Jack Spencer knows who to turn to whenever he’s bored
Yung Simmie’s methods for combating ennui include flexing, getting money, doing drugs, or calling your girl. “When I’m Bored” is a highlight from his latest mixtape Yung Smokey, and it details the listlessness that can come with balling, playing rap Madlibs as he describes doing different cool shit whenever he’s discontented. It’s certainly not the most intricately constructed song but it manages to get stuck in my head whenever boredom strikes. The Miami rapper has a knack for crafting engaging work from well-worn topics and somewhat lackadaisical flows, thanks largely to a malleable cadence and a unique production palate — provided largely by PurpDogg (of “We Made It” fame), DJ Smokey, and himself.
He’s clearly aware of these intangibles, naming a pair of 2013 mixtapes Shut Up And Vibe: four words which may well serve as a better critical engagement with his work than anything I could write. Much like that of his Raider Klan crew, Simmie’s music is less about engaging on a lyrical level and more about fitting a particular groove. For instance, songs like “NBA” make me think it’s time to call a moratorium on basketball similes but it’s certainly plenty catchy (aided by a guest spot from the slightly manic Cashy, who appears a few times and has a great chemistry with Simmie’s style). I can’t make many hyperbolic claims, as critics are wont to do these days, but this shit goes.
Simmie’s profile is beginning to gain on that of his Raider Klan counterpart SpaceGhostPurrp, whose affinity for crackly Three 6 Mafia bootlegs helped put the young Miami crew on the map in the early 2010’s. A conceptual counterpart to A$AP Mob’s hybridized amalgam of regional influences that dug into not just the stylistics and aesthetics but also the shitty sound quality and garbled sheen of their favorite bootleg hip-hop tapes, Purrp was so true to the actual feel of his influences that at times the work felt a little purposeless–those Three 6 tapes still exist, why not listen to those instead?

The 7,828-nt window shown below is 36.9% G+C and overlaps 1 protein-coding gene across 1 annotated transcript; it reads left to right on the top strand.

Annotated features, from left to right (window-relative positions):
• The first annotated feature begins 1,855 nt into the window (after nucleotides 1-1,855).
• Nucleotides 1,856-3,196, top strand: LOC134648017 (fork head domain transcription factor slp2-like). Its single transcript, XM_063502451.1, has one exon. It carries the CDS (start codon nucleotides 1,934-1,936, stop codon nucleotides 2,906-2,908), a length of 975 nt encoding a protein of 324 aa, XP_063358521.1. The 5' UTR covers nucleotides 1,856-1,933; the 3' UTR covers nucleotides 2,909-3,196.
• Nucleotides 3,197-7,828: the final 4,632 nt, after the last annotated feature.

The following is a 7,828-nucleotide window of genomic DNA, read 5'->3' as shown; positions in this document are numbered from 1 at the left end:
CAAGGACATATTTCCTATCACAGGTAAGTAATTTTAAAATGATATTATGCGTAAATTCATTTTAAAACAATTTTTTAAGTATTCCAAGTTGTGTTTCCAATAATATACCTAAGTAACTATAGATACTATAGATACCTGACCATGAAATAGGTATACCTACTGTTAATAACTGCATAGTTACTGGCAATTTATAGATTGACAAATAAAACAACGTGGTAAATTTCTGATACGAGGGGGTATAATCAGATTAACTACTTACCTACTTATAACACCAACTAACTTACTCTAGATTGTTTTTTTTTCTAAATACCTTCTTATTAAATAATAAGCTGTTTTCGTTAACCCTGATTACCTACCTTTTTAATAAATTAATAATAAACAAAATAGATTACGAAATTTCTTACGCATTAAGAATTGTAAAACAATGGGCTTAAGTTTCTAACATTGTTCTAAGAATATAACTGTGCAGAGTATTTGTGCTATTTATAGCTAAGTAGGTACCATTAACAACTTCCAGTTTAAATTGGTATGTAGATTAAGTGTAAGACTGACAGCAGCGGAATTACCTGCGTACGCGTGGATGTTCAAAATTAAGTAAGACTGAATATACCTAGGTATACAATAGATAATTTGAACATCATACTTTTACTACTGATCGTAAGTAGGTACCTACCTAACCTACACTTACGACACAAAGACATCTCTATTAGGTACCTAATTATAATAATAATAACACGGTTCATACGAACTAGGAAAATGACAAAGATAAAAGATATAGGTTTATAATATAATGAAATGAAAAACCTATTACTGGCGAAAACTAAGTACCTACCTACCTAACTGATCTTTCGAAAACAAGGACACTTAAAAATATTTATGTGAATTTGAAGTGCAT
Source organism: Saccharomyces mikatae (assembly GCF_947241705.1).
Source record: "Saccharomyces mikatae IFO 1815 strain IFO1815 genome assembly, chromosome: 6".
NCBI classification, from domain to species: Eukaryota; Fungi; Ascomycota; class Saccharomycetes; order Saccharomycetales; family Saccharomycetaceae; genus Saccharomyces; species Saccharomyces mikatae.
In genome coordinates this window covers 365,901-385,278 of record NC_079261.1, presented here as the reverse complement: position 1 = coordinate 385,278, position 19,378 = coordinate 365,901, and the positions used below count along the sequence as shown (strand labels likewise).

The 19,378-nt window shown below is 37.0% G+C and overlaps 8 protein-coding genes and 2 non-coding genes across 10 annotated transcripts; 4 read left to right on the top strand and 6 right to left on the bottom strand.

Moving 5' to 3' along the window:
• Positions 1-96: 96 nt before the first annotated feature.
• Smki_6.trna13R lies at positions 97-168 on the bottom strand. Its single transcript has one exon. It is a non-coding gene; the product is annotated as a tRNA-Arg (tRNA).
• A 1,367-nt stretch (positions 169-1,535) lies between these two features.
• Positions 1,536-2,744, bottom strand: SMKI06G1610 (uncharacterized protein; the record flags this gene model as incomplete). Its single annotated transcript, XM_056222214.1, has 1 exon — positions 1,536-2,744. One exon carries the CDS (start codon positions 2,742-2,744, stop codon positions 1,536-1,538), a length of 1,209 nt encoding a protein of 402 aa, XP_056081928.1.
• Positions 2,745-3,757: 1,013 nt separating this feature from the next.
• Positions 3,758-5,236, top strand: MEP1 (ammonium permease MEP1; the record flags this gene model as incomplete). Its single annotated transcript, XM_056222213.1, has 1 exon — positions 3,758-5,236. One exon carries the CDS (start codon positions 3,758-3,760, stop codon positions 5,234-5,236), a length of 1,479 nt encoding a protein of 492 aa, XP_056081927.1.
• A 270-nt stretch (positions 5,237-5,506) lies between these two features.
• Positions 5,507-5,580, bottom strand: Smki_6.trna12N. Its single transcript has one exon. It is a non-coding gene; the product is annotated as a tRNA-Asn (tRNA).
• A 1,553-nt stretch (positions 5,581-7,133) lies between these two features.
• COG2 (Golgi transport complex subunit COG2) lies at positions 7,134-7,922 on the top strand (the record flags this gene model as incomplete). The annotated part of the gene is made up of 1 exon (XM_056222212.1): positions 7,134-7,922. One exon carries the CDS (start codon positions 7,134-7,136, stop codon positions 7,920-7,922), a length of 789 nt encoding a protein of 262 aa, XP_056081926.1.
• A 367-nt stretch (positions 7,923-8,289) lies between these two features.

But his cut-and-paste aesthetic bled into Simmie’s work, who manages to play with influence keenly and more subtly. Still obviously rooted in the sounds of various expected sources like Screwed Up Click, Too $hort, and Project Pat, there’s little tinges of golden era New York, Chicago drill, and even underground backpack fare if you listen carefully. Cartoon loops on songs like “Acrobat” and “Popeye” wouldn’t be out of place on early MF Doom records, and “Yung Smokey Freestyle” and “Don’t You Copy 2” find Simmie applying a slight uptempo tilt to his laid-back shit-talking.
I caught Yung Simmie recently when he hit Minneapolis for an all-ages show with fellow Miami deviant Pouya, cultivating a space for the similarly bored youth to expend their pent-up energy. The under-18 crowd probably turns up more than anyone, thanks in part to having to do all their drinking in secret ahead of time., but also that the experience of going to a show is far more rare. Simmie maintained a down-tempo approach and a menacingly chill presence as he skated over every track. But the crowd’s buck reactions proved his style could easily serve as turn-up fodder or chill-out vibes depending where your head was at. I’ve seen my share of rappers who traipse through tracks live like they’d rather be doing anything else other than rapping, but Simmie’s scaled down energy is less half-hearted than precisely calculated, providing a show that hits that center space between relaxed and explosive. Yung Smokey is the best realized of his increasingly worthwhile mixtape material, and is worth checking out if you’re bored.